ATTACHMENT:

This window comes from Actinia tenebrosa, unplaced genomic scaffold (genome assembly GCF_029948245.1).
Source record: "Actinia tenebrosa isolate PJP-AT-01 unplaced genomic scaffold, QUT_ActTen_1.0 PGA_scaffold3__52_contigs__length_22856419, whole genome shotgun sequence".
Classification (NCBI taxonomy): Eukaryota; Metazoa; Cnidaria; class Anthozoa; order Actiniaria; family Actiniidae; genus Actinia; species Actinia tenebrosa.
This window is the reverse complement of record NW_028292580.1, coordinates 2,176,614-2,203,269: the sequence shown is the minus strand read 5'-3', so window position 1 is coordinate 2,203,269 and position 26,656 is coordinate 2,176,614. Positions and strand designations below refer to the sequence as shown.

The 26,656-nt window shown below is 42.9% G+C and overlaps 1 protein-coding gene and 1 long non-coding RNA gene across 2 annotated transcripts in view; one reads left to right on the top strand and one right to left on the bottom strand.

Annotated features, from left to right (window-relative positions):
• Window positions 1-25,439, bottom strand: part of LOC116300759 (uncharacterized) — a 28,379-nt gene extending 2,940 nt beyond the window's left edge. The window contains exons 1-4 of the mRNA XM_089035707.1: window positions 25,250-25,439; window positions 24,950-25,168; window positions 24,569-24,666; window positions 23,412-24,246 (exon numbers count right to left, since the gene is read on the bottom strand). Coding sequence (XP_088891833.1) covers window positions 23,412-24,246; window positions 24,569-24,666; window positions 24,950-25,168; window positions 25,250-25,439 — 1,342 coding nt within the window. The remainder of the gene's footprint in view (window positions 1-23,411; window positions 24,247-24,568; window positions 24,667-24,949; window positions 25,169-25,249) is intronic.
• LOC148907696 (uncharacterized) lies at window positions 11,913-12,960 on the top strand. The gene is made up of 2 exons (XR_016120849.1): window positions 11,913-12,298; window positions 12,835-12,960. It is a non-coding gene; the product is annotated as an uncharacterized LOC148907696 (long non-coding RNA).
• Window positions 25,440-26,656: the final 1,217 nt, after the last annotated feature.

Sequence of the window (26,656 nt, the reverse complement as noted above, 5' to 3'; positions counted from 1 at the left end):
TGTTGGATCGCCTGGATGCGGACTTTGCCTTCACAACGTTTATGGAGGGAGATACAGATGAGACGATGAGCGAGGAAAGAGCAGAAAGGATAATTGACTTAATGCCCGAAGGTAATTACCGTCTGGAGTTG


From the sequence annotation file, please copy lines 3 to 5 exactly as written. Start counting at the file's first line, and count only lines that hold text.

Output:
Classification (NCBI taxonomy): Eukaryota; Metazoa; Cnidaria; class Anthozoa; order Actiniaria; family Actiniidae; genus Actinia; species Actinia tenebrosa.
This window is the reverse complement of record NW_028292580.1, coordinates 2,176,614-2,203,269: the sequence shown is the minus strand read 5'-3', so window position 1 is coordinate 2,203,269 and position 26,656 is coordinate 2,176,614. Positions and strand designations below refer to the sequence as shown.

The 26,656-nt window shown below is 42.9% G+C and overlaps 1 protein-coding gene and 1 long non-coding RNA gene across 2 annotated transcripts in view; one reads left to right on the top strand and one right to left on the bottom strand.